Rather than ramble, I'll just say I obviously prefer a tape based solution, and will, until the day 100GB flash cards are available and only a few bucks each. :D
     
  9. zioxide macrumors 603

    zioxide

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    Dec 11, 2006
    #9
    You can fit like 100 tapes in a shoe box.
     
  10. WildPalms macrumors 6502a

    WildPalms

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    #10
    ...and DV tape still produces a higher quality image than hard drive or DVD options. Its also cheaper.
     
  11. robanga macrumors 68000

    robanga

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    Oregon
    #11
    I'm strictly a casual videographer but It's becoming more of an active hobby for me. I looked at several different options including the HV20. I was coming from a Sony Micro Mv format (there's obscure for you) but really wanted to not deal with tapes.

    To me the cost of several hard drives was a better option, and I even devised a back up scheme for the most important video to store it away from my house.

    Thus, I bought the HG10 and I am really impressed with the camera for not only its features and controls but the quality. I also purchased a 1TB external drive and added it to my small fleet of external hard drives. Those are big files without a doubt :)
     
  12. Jim61 macrumors newbie

    Joined:
    Dec 13, 2007
    #12
    I'm trying to decide between these two cameras as well. The biggest concern I have is how to store my video until Blue Ray or HD DVD burners are commonplace. Once edited how can you store either HDV or AVCHD? AIC is far too large a file. Is the only option to keep all your original video (on tape for HDV and hard drive for AVCHD) and edit once for a SD DVD (now) and then edit again at some time in the future for Blue Ray?

    Sorry if I've done the wrong thing by asking this question. Should I have started a new thread?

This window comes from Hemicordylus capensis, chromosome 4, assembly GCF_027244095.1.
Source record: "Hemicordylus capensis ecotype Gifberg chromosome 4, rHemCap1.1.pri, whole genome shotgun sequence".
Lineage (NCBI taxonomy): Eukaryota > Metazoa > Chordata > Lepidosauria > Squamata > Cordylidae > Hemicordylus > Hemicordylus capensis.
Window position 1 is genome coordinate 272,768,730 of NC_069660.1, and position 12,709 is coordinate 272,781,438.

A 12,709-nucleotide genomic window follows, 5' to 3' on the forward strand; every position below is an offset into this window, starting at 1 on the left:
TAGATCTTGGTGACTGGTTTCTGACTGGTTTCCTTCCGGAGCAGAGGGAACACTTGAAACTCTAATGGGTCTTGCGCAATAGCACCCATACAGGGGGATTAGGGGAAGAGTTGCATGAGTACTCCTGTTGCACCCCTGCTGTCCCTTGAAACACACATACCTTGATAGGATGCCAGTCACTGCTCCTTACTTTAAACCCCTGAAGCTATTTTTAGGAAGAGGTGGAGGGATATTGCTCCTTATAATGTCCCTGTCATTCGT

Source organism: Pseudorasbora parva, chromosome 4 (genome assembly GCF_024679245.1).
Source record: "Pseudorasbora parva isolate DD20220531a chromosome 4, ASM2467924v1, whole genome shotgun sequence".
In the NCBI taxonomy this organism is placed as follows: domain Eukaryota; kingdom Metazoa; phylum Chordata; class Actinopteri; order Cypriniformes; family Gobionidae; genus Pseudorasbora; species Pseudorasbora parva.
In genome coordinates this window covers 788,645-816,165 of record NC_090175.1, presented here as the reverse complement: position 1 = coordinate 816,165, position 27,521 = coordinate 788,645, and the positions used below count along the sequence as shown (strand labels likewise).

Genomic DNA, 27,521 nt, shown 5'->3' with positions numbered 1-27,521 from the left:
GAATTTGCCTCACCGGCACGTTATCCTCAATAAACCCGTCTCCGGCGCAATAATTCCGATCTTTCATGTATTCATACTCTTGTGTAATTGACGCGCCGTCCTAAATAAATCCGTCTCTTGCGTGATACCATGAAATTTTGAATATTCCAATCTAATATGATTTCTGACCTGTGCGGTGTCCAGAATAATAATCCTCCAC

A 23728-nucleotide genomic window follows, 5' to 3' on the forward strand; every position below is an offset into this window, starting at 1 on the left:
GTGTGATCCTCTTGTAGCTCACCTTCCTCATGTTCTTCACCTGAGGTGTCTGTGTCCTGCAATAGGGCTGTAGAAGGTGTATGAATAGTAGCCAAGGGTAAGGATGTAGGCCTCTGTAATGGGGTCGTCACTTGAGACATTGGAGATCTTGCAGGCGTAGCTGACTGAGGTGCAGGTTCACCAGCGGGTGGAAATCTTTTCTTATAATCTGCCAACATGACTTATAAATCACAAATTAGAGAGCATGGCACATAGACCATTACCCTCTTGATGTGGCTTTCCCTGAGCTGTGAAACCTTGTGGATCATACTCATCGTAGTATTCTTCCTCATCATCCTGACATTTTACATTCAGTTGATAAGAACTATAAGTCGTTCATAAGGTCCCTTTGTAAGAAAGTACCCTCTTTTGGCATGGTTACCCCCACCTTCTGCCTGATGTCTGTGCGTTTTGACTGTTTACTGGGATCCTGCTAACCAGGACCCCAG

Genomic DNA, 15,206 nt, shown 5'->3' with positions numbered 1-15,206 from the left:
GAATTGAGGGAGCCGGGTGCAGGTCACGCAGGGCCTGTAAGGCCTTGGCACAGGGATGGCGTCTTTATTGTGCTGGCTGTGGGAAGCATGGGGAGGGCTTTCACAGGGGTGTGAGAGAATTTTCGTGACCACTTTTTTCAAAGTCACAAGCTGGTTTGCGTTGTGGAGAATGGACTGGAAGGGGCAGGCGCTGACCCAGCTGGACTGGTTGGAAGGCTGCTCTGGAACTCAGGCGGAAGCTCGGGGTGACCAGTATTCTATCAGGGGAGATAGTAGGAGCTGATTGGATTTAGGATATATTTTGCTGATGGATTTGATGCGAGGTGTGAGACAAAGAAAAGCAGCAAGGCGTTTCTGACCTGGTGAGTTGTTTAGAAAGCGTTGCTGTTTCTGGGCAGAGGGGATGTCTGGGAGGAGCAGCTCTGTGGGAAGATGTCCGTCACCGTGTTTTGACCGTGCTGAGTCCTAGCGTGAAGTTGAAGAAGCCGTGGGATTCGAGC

Regards, Jim
     
  13. Vapor macrumors member

    Joined:
    Aug 15, 2007
    #13
    there is a cool program that will allow you to store your raw avchd files
    http://mac1080hd.com/

    It lets you download the raw file and gives you back your SD card. I have seen no artifacts with my sony CX7. Awesome camera.
     
  14. bozigle macrumors regular

    #14
    AVCHD or Mpeg4 is the younger brother of Mpeg2... so it should perform better right?? well that is about as wrong as Jpeg.
    Mpeg whatever number can give files that are crap or good depending of the quality settings.
    For the moment, it seems that the mpeg compression is not really at the top but things should improve... unfortunatly you'll have your camcorder by then.
    So the quality is currently better on the tape compare to the hdd

    Tapes are pain... you need to digitalized, store safely... on the other hand once your hard drive crash... then you "just" have to digitilize them again... i don't think there is one better than the other... just a matter of taste. Also if you want to film up to 5hours(or whatever the time is on this hdd)... you don't need to carry more than the camcorder... but over 5hours (imagine you go on a trip) you cannot film anymore in the first case or you just have to buy more tapes in the other case.

    the 1440 figure is not coming from the compression... this is the real size of you captor (no it is not 1920... don't start insulting me... this is just the way it is) so the Mpeg 2 is just compressing the existing data and leaving the extrapolation for the editing software... where as AVCHD is already extrapolating the incoming datas on the resulting file.

    On the comment of the marketing argument 1440 vs 1920... humm humm... lense are the most important part of the camcorder (or a camera)

    As for the purpose of your camcorder... green screen filming. I would advice to get the best quality you can get (the guerilla film maker even advice to film in something better than HDV all together... but since you're doing it anyway) so in the existing market that would probably mean the tapes.

    Cheers
     
  15. Father Jack macrumors 68020

    Father Jack

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    Jan 1, 2007
    Location:
    Ireland
    #15
    My advice is go AVCHD. I use a Sony HDR SR5E, (reasonable price and great quality), then edit in Final Cut Express V4 ..... :).

    ps
    Tapes are a pain in the ass .. :(
     
  16. jolton macrumors member

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    Mar 9, 2006
    #16
    I'd go with HDV. The tapes act as a backup. They're cheap as well.

    I think I read somewhere that every frame of HDV is around 25mbit, as apposed to AVCHD which is somewhere around 7-12mbit depending on the compression algorithm.

    Also, any video you import has to be transcoded so the original AVCHD would have to be backed up if you intend to re-edit.

    I have seen people prefer and go with AVCHD for convenience, but those that do know they are doing so at the expense of not getting the best picture quality and format available to them.